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You can build a Dax Rush with many different options. Engines, suspension, wheels, interior, trim - all can be chosen to suit. That's why every Dax Rush is different.

This page shows some of the options available as used in real-world owners' cars.

Engine & Transmission

Engine optionsThe Rush can be built with a wide range of engine and running gear. There does, however, appear to be a preponderance of serious horsepower!


There are now choices about the chassis that are available, including various lightweight options. If anyone has anything to report please send something to the webmaster.

Suspension & Running Gear

Suspension optionsThere are a number of different options for the suspension of a Rush chassis. Look here for some details.


Wheel optionsThe Rush has rather strict wheel requirements which limits the choice. Look here for what is available.

Bodywork & Brightwork

Bodywork optionsGRP or Aluminium?

Interior & Trim

Interior optionsStripped out or sumptuous?

Hopefully this page will build into a complete guide to the various ways of building your own Rush. Contributions in the form of pictures and words about your own car are welcomed. Email web-master@rushowners.co.uk please.

Engine Options

Here, in no particular order, are some of the engines that builders have put into their Rushes.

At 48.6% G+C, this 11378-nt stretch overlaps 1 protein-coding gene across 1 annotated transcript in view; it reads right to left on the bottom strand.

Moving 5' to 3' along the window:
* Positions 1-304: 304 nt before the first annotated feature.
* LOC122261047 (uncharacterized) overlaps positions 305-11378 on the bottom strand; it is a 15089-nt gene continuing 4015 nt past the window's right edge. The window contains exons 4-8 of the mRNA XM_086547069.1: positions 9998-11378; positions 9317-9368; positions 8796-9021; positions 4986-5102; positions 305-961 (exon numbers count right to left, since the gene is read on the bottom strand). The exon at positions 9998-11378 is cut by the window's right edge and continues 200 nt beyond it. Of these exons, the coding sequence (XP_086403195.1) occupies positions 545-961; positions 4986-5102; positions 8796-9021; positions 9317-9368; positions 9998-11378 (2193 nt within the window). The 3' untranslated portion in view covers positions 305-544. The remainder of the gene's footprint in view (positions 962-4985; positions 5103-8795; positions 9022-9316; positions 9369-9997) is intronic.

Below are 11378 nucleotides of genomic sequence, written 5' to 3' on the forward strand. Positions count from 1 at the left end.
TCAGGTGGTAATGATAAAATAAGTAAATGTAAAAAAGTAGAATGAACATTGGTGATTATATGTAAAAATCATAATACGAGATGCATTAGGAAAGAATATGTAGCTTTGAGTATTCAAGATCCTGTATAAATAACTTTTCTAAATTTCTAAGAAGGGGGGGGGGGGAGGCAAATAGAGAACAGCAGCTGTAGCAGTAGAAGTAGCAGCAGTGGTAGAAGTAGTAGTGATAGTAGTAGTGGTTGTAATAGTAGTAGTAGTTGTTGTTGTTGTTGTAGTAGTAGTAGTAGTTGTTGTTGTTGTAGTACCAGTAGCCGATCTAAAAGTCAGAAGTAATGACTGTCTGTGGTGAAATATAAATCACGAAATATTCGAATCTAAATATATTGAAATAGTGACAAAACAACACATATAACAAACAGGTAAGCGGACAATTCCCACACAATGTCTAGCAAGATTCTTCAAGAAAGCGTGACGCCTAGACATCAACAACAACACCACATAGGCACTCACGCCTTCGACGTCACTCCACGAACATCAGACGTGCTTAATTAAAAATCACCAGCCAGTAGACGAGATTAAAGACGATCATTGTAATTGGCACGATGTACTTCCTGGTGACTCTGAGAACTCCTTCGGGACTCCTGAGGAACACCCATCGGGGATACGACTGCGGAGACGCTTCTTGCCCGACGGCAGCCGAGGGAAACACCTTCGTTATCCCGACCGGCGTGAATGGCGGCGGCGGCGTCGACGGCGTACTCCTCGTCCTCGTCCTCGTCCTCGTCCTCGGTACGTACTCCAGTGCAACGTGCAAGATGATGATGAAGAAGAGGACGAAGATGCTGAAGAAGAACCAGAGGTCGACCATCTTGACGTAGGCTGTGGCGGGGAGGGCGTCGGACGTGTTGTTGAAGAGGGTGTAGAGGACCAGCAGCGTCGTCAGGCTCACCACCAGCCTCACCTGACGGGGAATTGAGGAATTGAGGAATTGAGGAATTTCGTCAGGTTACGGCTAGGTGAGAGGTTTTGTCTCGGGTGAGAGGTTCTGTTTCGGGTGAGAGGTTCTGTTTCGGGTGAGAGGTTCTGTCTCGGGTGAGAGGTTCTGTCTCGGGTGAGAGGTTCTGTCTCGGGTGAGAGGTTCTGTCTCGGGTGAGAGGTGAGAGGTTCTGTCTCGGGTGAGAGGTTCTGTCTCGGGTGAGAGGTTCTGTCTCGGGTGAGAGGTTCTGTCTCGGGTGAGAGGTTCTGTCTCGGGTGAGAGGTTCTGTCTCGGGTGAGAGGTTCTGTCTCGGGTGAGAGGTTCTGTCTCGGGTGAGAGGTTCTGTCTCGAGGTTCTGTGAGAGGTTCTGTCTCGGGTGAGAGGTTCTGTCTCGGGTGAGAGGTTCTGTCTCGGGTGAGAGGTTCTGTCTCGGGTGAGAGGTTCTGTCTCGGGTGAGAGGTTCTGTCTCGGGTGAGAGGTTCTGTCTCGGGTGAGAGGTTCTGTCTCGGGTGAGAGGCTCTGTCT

Ford Pinto

Fuel Injected Ford PintoCarburetted 2.1L Ford PintoFrom 1.6L to 2.1L and beyond. Typically 80 to 160 BHP. Can use donor or aftermarket carburettors, or Ford fuel injection from later Sierras.

Lancia Twin-cam

2.0L Lancia Twin-cam

Ford Zetec

Carburetted Ford ZetecCarburetted Ford Zetec

Alfa V6

Rover V8

Dax's EFI 4.8L V8 demonstratorCarburetted 3.9 Rover V8From 3.5 to 5.2 litres. Typically 160 to over 350 BHP, depending on capacity and state of tune. Carburettors are normally the ubiquitous Holley or the Weber 500 4-barrel. Fuel injection can be from the donor Rover SD1 Vitesse or Range Rover.

Bill Rayner's V8Bob Green's carburetted V8John Cellier's magnificent V8 QuadraAndy North's V8

Cosworth Turbo

Cosworth TurboOne of the commonest two engine fitments (together with the Rover V8), the Cosworth Turbo produces 220 BHP in standard form and can be tweaked to reach 400 BHP or over.

Small-block Chevrolet V8

Small-block Chevy V8 with nitrous injection

Big-block Chevrolet V8

8.0L Rush with bonnet on8.0L big-block Chevy V8Yes, even this monster engine will fit! Thanks to Andy Roberts for providing these pictures of Chris Davey's subtle little 8 litre Oldsmobile-powered chariot. By the way, this car's for sale at about £13,000. Contact Chris.Davey@trelleborg.com for details.


Gary Sanders' Fireblade Rush pictured at the Easter 2001 Open Day

The Honda Fireblade motorbike engine.


Factory Turbo Hayabusa-engined demonstratorThis motorbike engine is a recent development from Dax. Installed in the new lightweight chassis in turbocharged form, their demonstrator makes 350 BHP, giving a power-to-weight ratio of almost 900 BHP per tonne! Should do the job :-)

Suspension & Running-Gear Options